Autism is an incurable disorder, but that does not mean that it is not treatable. Just as parents would want to secure immediate services to help their child live with a food allergy or hearing loss, parents should be proactive in securing services that will help a child to succeed in spite of an autism diagnosis.
Because autism is a lifelong disorder, helping children with autism overcome obstacles in their ability to interact with and communicate with others is critical. If parents, educators, and health care providers work together early in a child’s life to identify, diagnose, and treat the behaviors associated with autism, then the child’s chances of educational and social success will be profoundly impacted.
According to Autism Speaks, research has shown that early detection, followed by early intervention and treatment, can result in significant differences in the lives of children affected by autism. Most autism diagnoses are made before a child is 3 years old, but research into diagnosis and intervention at earlier ages is ongoing. In short, early detection means early intervention, so the closer to birth a diagnosis can be made, the better the outcome for the child.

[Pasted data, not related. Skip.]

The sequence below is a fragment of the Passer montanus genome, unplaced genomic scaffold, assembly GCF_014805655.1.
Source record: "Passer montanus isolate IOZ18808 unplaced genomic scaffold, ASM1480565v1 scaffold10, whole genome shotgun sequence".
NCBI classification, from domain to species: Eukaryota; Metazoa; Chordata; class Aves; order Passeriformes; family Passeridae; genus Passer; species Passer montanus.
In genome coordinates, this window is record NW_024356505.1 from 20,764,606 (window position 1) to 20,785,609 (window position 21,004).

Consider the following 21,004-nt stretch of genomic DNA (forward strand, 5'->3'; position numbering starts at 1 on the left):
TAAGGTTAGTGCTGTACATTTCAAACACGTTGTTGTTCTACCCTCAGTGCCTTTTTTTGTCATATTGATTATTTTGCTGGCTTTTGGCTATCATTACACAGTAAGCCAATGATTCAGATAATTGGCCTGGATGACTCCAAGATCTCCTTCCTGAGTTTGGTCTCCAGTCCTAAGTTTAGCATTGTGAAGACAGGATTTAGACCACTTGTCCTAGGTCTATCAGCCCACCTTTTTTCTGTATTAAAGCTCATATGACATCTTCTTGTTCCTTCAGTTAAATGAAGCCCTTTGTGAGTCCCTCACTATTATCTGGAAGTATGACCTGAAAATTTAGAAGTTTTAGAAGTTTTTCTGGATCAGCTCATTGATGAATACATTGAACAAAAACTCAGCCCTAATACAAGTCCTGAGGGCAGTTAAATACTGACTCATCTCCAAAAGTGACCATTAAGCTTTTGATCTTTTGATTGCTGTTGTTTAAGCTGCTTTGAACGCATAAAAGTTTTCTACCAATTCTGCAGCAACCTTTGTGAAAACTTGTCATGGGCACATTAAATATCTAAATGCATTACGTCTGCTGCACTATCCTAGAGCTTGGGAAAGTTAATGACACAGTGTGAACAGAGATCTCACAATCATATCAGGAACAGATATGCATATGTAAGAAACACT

Autism Speaks reports that, if intervention services are implemented appropriately between the ages of 3 to 5, 20 to 50 percent of children with autism will be able to attend a mainstream kindergarten class. That window of opportunity then, is a small one, and early intervention remains the best option. Certainly intervention at any age or stage of development is far better than none at all.
Early intervention services, when appropriately applied, can help children to talk, develop fine and gross motor skills, and learn to communicate and interact with others. If you have any questions about your child’s development, talk to your child’s pediatrician right away. Securing an early diagnosis is the first step in getting the appropriate, early intervention that will assist your child.